For Faulks, contrary to his imagined book-group women readers, fiction doesn’t reflect life it’s the other way around: fiction teaches us how to live. While he claims to sweep aside centuries of literary criticism from Aristotle to Eagleton, and to debunk the idea that the novel reflects life, what he actually does is to insist on a very old kind of literary theory, it’s called Romanticism. Faulks puts forward, as his own idea, the early nineteenth-century belief that the artist figure, including the writer or poet, projects an ideal world in order to motivate the reader to new or different [and hopefully higher] values or ways of thinking.
More than that (as if this isn’t enough), unfortunately, infuriatingly, Faulks undermines his own argument. In his new reading of Maurice Bendrix, the ‘lover’ in Graham Greene’s The End of the Affair, he includes a lengthy footnote, of about half a page, to discuss some ‘sound evidence’ that the character of Sarah is ‘based on’ a real person. While ‘the problem’ of Greene’s Catholicism spoils the book. ‘What ‘Fate’ is to Hardy, Roman Catholicism is to Graham Greene – a loud gatecrasher at a muted family gathering’ (p. 171), and it affects the ending, so that,
[t]he action appears voulu – stuck on by the Catholic author, not generated organically, so that sufferings of the characters seem to have been piled on by their creator rather than springing from their interior worlds, which are in any case inadequately rendered. (p. 179)
Throughout, Faulks adopts a conspiratorial, cosy tone which insists that ‘we’ share his readings and opinions. For example, ‘the unexpected charm of Barbara [Covett, in Notes on a Scandal] lies in the way that we identify so much with her […] Life, we feel, needs more Barbaras’ (p. 366).
FoF is divided into four different character types: Heroes, Lovers, Snobs, Villains, from 27 novels, ranging from Defoe’s Robinson Crusoe to Heller’s Notes on a Scandal. Faulks provides detailed close-readings of the plots and picks out those characters who most clearly reflect his different type. So that, Heathcliff is a ‘lover’; ‘Becky Sharp’ is a hero; Pip is a ‘snob’; Jack Merridew is a ‘villain’. Although academics, such as Janet Todd, have highlighted places in FoF where Faulks is inaccurate and incorrect or is faulty in his readings, most agree, as John Sutherland does, that his close reading is enjoyable and will encourage reading.
Writers too will find much to enjoy. FoF provides a master class on how to create believable characters, plausible plot twists and exciting storylines. Here is Faulks on Fagan:
Dickens’s usual way with villains was to present them as long-distance plotters who deceive the upright characters. He elicits our moral condemnation by first mobilising our anger.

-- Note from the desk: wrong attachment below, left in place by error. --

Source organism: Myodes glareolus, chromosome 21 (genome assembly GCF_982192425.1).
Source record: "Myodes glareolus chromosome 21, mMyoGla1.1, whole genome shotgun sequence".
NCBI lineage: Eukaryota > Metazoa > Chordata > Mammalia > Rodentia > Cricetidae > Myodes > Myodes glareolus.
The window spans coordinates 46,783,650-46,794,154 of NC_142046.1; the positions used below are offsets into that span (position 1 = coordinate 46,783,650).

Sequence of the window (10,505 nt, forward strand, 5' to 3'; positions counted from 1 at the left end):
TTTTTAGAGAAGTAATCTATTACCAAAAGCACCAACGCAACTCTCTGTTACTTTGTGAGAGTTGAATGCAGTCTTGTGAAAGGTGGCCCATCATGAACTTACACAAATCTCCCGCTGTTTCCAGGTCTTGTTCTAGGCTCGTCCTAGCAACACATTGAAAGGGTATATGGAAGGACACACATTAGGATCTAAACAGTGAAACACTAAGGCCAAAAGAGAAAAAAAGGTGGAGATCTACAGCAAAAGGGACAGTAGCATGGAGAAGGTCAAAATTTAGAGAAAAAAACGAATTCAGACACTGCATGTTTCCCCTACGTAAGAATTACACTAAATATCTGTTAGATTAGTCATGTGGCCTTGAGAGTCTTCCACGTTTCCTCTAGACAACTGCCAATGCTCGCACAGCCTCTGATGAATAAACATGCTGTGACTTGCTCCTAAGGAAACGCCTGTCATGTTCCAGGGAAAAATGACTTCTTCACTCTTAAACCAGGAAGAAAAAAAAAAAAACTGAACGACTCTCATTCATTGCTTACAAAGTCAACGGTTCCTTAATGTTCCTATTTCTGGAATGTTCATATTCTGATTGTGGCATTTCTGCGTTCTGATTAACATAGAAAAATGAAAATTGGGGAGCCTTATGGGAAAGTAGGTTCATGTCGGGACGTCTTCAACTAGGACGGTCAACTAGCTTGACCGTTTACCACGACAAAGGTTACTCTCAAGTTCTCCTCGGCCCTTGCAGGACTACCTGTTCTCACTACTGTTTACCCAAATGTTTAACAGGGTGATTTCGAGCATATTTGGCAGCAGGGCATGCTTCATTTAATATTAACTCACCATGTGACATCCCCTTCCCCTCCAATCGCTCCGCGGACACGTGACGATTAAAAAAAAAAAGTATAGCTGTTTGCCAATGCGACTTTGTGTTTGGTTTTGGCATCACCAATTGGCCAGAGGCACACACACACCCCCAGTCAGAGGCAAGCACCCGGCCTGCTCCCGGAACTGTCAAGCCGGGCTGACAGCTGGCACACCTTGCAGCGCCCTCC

Fagin is not like that. His opening words constitute the first civility ever shown to Oliver Twist – “We are very glad to see you” – and, still better, his first actions are to provide Oliver with sausages, hot gin and coffee. He is also the first person in the child’s life actually to play with him, and, while it’s only a game of steal-the-handkerchief, it’s hard to overstate how touching this scene is. By its presence, it suggests a previous world of absence: the workhouse full of children with no games, ever.
The reason Fagin works so well for Dickens is that he is unstable and unpredictable. There is something warm in him – he, not the “good” characters, is the only provider of real laughter in Oliver’s life – but he is a coward.
The evidence mounts against Fagin. He gives a sly kick to the sleeping Sikes. He has a plan to “own” Oliver – “Once fill his mind with the idea that he has been a thief, and he’s ours – ours for his life!”
[link to the full extract on The Telegraph website – 5 February 2011]
Enjoyable as this is, it isn’t enough to save the book from its many flaws.
The main problem with Faulks on Fiction is that there is just too much Faulks. He pours his scorn of wrong-reading book groups into a project that is both misguided and badly worked out. As a companion book it gives out mixed messages and doesn’t give equal weight to a consideration of how the novel is mediated via the lens, or Faulks himself. Faulks undermines his thesis by discussing how a character is ‘based’ on a real person and by insisting that the author’s religion gets in the way of his writing. He is self-indulgent and arrogant in his belief that ‘we’ must share his readings of the novels, and in his zeal to teach us how to read the novel properly he is so blinkered that he cannot see that he reads through a faulty Romantic lens.
And let’s not probe too deeply into what constitutes a ‘British novel’ because that really would be asking too much.